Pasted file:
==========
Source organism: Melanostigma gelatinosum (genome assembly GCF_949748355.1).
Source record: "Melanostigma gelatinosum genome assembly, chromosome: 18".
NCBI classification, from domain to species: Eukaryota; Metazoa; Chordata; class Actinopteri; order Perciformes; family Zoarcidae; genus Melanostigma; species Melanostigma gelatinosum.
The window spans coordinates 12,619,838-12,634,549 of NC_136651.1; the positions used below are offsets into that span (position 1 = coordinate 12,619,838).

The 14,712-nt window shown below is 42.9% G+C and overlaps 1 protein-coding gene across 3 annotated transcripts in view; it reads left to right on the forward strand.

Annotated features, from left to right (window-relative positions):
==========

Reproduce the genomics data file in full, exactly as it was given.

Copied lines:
Source organism: Melanostigma gelatinosum (genome assembly GCF_949748355.1).
Source record: "Melanostigma gelatinosum genome assembly, chromosome: 18".
NCBI classification, from domain to species: Eukaryota; Metazoa; Chordata; class Actinopteri; order Perciformes; family Zoarcidae; genus Melanostigma; species Melanostigma gelatinosum.
The window spans coordinates 12,619,838-12,634,549 of NC_136651.1; the positions used below are offsets into that span (position 1 = coordinate 12,619,838).

The 14,712-nt window shown below is 42.9% G+C and overlaps 1 protein-coding gene across 3 annotated transcripts in view; it reads left to right on the forward strand.

Annotated features, from left to right (window-relative positions):